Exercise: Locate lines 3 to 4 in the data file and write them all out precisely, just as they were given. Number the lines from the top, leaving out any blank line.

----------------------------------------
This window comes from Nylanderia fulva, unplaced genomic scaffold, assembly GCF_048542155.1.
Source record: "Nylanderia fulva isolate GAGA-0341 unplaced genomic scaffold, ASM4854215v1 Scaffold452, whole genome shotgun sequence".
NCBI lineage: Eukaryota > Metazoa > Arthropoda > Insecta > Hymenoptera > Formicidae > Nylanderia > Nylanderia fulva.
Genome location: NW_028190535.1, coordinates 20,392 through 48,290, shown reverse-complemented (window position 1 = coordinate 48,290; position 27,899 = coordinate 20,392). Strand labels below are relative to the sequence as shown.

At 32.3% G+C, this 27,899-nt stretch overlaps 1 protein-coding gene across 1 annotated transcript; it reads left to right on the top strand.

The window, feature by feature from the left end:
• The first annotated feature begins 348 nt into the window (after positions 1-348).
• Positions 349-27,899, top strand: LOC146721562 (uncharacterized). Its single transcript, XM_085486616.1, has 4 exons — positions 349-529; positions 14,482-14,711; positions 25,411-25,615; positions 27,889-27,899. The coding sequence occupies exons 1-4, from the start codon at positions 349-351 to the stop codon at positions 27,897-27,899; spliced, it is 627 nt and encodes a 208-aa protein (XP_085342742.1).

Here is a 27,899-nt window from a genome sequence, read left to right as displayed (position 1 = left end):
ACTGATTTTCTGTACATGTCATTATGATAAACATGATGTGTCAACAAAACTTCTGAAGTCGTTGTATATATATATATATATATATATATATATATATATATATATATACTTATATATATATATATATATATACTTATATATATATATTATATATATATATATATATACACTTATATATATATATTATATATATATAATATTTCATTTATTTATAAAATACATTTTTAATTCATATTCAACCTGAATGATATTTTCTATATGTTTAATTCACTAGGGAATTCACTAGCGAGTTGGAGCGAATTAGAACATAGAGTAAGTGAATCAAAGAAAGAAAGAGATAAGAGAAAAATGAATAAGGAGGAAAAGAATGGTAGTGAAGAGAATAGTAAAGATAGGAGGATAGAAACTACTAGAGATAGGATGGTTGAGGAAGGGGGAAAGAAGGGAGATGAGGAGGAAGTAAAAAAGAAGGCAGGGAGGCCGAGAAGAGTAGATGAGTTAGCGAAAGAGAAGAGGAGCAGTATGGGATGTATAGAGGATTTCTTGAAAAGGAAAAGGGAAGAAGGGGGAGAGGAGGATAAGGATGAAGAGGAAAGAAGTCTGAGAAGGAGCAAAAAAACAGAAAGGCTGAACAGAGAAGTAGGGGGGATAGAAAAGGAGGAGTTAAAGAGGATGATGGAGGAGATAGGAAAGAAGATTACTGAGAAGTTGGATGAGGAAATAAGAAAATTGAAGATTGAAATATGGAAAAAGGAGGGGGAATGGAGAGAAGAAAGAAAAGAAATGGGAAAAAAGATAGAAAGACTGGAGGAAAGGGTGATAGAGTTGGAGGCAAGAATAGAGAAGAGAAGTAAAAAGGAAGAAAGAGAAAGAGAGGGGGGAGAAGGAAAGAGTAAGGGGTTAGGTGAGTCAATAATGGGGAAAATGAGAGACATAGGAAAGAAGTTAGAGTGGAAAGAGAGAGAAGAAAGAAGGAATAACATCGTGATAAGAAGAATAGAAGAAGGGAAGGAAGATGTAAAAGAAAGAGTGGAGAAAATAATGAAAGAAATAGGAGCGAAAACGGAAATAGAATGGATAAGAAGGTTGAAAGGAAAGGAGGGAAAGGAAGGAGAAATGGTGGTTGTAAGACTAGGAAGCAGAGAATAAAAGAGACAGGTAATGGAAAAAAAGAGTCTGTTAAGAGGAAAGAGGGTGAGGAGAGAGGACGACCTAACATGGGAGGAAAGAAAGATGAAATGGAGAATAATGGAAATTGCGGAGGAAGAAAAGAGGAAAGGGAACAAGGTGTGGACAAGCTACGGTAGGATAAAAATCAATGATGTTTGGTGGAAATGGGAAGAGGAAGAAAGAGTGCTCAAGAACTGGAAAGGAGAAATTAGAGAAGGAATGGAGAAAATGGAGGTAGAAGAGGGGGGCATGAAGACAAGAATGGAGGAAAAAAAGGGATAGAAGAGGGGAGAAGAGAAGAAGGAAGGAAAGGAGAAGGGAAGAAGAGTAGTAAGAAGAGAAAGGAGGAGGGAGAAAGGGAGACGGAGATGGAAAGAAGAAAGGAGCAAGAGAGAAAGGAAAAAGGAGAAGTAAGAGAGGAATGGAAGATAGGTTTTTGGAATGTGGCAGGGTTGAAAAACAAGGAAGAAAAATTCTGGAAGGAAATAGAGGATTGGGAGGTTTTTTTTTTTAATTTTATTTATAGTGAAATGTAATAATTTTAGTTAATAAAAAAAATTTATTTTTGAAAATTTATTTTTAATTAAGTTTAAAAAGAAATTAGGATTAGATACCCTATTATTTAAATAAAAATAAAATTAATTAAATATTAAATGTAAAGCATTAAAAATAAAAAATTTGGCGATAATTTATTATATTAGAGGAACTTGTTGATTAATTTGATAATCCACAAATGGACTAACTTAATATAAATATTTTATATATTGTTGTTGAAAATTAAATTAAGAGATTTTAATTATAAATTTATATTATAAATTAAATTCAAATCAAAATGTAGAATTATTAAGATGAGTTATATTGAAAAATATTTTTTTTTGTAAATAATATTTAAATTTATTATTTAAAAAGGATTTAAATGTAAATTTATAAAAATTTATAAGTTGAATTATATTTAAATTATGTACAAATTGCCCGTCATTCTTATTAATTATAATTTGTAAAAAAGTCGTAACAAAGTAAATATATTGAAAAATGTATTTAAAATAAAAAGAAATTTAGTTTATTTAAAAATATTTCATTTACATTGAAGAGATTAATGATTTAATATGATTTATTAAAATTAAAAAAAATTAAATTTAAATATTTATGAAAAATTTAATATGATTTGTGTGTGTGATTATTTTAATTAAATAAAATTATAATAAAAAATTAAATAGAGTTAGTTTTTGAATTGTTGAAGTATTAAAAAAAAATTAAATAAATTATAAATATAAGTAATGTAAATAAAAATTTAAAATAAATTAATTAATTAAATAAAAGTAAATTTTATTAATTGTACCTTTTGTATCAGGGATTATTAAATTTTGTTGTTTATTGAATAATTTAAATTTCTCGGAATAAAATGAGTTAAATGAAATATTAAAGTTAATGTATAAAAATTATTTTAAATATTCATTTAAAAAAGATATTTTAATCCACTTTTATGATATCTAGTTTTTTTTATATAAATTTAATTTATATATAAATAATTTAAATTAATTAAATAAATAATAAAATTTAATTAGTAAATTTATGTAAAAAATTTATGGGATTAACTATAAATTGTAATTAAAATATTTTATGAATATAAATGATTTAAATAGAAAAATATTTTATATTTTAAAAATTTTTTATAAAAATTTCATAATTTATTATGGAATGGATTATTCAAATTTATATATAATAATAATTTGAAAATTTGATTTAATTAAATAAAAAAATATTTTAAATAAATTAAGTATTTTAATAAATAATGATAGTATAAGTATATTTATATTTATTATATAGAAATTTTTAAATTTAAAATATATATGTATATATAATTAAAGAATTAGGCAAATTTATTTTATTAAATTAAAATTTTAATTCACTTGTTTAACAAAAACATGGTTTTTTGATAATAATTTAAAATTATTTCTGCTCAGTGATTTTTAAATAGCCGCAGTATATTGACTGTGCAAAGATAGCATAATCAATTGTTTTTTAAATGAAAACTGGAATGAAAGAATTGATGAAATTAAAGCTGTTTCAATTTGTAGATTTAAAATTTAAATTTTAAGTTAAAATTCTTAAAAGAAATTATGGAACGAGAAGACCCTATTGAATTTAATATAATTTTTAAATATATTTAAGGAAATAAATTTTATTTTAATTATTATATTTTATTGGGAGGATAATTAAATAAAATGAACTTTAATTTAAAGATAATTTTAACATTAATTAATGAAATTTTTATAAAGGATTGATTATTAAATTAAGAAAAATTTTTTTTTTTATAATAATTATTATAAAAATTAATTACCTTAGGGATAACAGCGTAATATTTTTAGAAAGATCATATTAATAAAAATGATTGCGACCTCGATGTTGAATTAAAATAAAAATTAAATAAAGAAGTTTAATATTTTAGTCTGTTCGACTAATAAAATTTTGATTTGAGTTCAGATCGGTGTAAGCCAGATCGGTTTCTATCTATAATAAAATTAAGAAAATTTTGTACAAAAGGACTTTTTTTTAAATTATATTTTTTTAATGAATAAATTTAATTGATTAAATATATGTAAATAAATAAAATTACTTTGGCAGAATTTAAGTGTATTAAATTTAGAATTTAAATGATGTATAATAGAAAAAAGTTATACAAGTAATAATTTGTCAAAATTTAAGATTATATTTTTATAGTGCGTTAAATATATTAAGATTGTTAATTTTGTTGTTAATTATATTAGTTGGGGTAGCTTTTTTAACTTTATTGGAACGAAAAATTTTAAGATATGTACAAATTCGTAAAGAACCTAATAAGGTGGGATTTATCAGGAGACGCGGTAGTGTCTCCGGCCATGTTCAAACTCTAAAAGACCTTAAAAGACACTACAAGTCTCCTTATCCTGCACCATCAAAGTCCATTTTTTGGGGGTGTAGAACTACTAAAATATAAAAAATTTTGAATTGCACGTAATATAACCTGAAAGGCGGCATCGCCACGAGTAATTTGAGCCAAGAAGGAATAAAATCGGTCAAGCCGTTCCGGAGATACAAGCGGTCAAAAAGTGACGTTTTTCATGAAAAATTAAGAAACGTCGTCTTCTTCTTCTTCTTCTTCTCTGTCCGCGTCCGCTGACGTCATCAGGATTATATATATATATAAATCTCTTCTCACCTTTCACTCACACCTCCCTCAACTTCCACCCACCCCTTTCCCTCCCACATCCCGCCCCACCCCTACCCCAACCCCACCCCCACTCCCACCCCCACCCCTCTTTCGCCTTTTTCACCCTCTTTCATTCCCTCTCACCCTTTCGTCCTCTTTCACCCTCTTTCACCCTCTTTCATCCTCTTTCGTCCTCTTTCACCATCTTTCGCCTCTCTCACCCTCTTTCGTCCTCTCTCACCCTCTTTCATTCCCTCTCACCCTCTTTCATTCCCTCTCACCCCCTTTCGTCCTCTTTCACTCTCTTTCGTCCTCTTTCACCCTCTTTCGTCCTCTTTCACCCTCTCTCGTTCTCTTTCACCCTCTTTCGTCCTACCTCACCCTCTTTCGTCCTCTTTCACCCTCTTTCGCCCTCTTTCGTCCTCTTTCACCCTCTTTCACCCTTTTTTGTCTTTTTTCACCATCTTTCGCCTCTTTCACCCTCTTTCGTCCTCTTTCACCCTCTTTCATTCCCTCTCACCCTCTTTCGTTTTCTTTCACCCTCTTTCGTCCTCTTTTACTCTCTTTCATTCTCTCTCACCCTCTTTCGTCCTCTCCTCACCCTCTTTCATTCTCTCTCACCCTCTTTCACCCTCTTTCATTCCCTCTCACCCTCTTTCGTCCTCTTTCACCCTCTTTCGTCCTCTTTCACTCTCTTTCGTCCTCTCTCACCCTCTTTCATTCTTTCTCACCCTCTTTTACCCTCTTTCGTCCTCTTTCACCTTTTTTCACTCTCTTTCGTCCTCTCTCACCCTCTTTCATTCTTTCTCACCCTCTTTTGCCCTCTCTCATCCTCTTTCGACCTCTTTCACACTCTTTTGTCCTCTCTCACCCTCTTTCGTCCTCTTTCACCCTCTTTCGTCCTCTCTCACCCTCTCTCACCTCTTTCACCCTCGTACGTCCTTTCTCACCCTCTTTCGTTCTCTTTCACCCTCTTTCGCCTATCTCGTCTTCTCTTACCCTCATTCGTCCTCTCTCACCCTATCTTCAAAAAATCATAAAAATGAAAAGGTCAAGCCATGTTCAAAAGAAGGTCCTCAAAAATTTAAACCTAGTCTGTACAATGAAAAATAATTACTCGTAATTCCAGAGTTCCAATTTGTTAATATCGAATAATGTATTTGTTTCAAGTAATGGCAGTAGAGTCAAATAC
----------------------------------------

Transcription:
NCBI lineage: Eukaryota > Metazoa > Arthropoda > Insecta > Hymenoptera > Formicidae > Nylanderia > Nylanderia fulva.
Genome location: NW_028190535.1, coordinates 20,392 through 48,290, shown reverse-complemented (window position 1 = coordinate 48,290; position 27,899 = coordinate 20,392). Strand labels below are relative to the sequence as shown.